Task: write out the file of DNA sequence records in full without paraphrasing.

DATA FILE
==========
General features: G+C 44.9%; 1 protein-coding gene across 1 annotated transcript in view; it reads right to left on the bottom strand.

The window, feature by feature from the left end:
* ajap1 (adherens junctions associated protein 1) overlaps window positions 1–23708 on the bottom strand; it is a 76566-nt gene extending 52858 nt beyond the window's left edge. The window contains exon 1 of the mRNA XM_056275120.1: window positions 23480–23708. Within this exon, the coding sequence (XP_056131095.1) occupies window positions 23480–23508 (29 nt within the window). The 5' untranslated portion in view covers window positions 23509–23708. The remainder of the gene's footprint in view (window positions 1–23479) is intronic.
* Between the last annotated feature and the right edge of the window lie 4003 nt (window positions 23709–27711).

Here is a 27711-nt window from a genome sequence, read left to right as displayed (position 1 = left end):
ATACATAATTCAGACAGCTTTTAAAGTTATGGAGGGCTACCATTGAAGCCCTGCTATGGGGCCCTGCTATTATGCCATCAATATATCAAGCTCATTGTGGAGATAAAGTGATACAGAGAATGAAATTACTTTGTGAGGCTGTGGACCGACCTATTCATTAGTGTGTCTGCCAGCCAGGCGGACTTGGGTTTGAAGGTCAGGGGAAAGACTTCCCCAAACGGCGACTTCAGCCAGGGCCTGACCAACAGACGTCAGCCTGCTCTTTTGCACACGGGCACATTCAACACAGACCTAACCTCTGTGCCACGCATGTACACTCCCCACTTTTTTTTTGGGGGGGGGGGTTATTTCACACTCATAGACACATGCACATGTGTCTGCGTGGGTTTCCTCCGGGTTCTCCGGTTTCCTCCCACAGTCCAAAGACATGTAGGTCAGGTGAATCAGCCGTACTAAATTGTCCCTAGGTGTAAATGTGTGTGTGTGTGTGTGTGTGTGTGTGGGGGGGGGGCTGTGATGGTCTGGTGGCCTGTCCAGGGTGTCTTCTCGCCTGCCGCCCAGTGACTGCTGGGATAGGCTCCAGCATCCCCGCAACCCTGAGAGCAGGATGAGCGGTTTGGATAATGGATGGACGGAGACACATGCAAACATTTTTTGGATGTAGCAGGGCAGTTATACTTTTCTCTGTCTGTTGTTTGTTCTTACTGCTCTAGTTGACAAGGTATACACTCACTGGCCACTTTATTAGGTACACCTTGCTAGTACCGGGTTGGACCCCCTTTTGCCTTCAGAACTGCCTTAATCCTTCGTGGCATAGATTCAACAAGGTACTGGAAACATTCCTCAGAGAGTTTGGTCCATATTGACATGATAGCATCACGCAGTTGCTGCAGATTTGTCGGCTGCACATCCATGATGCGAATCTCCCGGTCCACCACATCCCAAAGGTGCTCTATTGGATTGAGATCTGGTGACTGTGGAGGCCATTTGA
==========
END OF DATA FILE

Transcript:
General features: G+C 44.9%; 1 protein-coding gene across 1 annotated transcript in view; it reads right to left on the bottom strand.

The window, feature by feature from the left end:
* ajap1 (adherens junctions associated protein 1) overlaps window positions 1–23708 on the bottom strand; it is a 76566-nt gene extending 52858 nt beyond the window's left edge. The window contains exon 1 of the mRNA XM_056275120.1: window positions 23480–23708. Within this exon, the coding sequence (XP_056131095.1) occupies window positions 23480–23508 (29 nt within the window). The 5' untranslated portion in view covers window positions 23509–23708. The remainder of the gene's footprint in view (window positions 1–23479) is intronic.
* Between the last annotated feature and the right edge of the window lie 4003 nt (window positions 23709–27711).

Here is a 27711-nt window from a genome sequence, read left to right as displayed (position 1 = left end):
ATACATAATTCAGACAGCTTTTAAAGTTATGGAGGGCTACCATTGAAGCCCTGCTATGGGGCCCTGCTATTATGCCATCAATATATCAAGCTCATTGTGGAGATAAAGTGATACAGAGAATGAAATTACTTTGTGAGGCTGTGGACCGACCTATTCATTAGTGTGTCTGCCAGCCAGGCGGACTTGGGTTTGAAGGTCAGGGGAAAGACTTCCCCAAACGGCGACTTCAGCCAGGGCCTGACCAACAGACGTCAGCCTGCTCTTTTGCACACGGGCACATTCAACACAGACCTAACCTCTGTGCCACGCATGTACACTCCCCACTTTTTTTTTGGGGGGGGGGGTTATTTCACACTCATAGACACATGCACATGTGTCTGCGTGGGTTTCCTCCGGGTTCTCCGGTTTCCTCCCACAGTCCAAAGACATGTAGGTCAGGTGAATCAGCCGTACTAAATTGTCCCTAGGTGTAAATGTGTGTGTGTGTGTGTGTGTGTGTGTGGGGGGGGGGCTGTGATGGTCTGGTGGCCTGTCCAGGGTGTCTTCTCGCCTGCCGCCCAGTGACTGCTGGGATAGGCTCCAGCATCCCCGCAACCCTGAGAGCAGGATGAGCGGTTTGGATAATGGATGGACGGAGACACATGCAAACATTTTTTGGATGTAGCAGGGCAGTTATACTTTTCTCTGTCTGTTGTTTGTTCTTACTGCTCTAGTTGACAAGGTATACACTCACTGGCCACTTTATTAGGTACACCTTGCTAGTACCGGGTTGGACCCCCTTTTGCCTTCAGAACTGCCTTAATCCTTCGTGGCATAGATTCAACAAGGTACTGGAAACATTCCTCAGAGAGTTTGGTCCATATTGACATGATAGCATCACGCAGTTGCTGCAGATTTGTCGGCTGCACATCCATGATGCGAATCTCCCGGTCCACCACATCCCAAAGGTGCTCTATTGGATTGAGATCTGGTGACTGTGGAGGCCATTTGA